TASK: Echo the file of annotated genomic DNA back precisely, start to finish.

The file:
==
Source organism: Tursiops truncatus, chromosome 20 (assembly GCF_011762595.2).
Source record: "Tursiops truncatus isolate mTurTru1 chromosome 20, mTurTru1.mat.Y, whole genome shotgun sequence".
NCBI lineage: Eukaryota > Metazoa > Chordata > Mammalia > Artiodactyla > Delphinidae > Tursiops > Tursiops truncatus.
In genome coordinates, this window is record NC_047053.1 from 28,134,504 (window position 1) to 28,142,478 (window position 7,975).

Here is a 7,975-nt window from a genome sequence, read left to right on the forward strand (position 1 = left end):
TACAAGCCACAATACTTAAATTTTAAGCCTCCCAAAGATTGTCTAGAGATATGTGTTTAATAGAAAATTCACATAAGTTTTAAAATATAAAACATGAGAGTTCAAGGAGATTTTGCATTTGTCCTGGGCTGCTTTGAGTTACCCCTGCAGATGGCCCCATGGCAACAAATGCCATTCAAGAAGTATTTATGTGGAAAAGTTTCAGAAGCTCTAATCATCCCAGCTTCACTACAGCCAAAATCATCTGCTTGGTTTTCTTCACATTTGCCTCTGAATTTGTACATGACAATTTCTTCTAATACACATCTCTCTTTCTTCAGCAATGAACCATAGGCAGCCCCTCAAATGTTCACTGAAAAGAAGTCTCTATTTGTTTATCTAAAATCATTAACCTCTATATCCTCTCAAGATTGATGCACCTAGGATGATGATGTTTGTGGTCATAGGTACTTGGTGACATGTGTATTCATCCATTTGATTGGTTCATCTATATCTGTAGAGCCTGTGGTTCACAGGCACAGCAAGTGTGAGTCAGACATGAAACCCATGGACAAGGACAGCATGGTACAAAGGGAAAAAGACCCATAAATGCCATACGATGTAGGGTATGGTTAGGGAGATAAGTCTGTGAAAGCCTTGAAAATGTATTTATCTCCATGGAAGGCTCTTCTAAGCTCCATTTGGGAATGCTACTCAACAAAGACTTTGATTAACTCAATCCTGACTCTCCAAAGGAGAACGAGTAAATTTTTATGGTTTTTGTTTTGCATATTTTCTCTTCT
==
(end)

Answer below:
Source organism: Tursiops truncatus, chromosome 20 (assembly GCF_011762595.2).
Source record: "Tursiops truncatus isolate mTurTru1 chromosome 20, mTurTru1.mat.Y, whole genome shotgun sequence".
NCBI lineage: Eukaryota > Metazoa > Chordata > Mammalia > Artiodactyla > Delphinidae > Tursiops > Tursiops truncatus.
In genome coordinates, this window is record NC_047053.1 from 28,134,504 (window position 1) to 28,142,478 (window position 7,975).

Here is a 7,975-nt window from a genome sequence, read left to right on the forward strand (position 1 = left end):
TACAAGCCACAATACTTAAATTTTAAGCCTCCCAAAGATTGTCTAGAGATATGTGTTTAATAGAAAATTCACATAAGTTTTAAAATATAAAACATGAGAGTTCAAGGAGATTTTGCATTTGTCCTGGGCTGCTTTGAGTTACCCCTGCAGATGGCCCCATGGCAACAAATGCCATTCAAGAAGTATTTATGTGGAAAAGTTTCAGAAGCTCTAATCATCCCAGCTTCACTACAGCCAAAATCATCTGCTTGGTTTTCTTCACATTTGCCTCTGAATTTGTACATGACAATTTCTTCTAATACACATCTCTCTTTCTTCAGCAATGAACCATAGGCAGCCCCTCAAATGTTCACTGAAAAGAAGTCTCTATTTGTTTATCTAAAATCATTAACCTCTATATCCTCTCAAGATTGATGCACCTAGGATGATGATGTTTGTGGTCATAGGTACTTGGTGACATGTGTATTCATCCATTTGATTGGTTCATCTATATCTGTAGAGCCTGTGGTTCACAGGCACAGCAAGTGTGAGTCAGACATGAAACCCATGGACAAGGACAGCATGGTACAAAGGGAAAAAGACCCATAAATGCCATACGATGTAGGGTATGGTTAGGGAGATAAGTCTGTGAAAGCCTTGAAAATGTATTTATCTCCATGGAAGGCTCTTCTAAGCTCCATTTGGGAATGCTACTCAACAAAGACTTTGATTAACTCAATCCTGACTCTCCAAAGGAGAACGAGTAAATTTTTATGGTTTTTGTTTTGCATATTTTCTCTTCT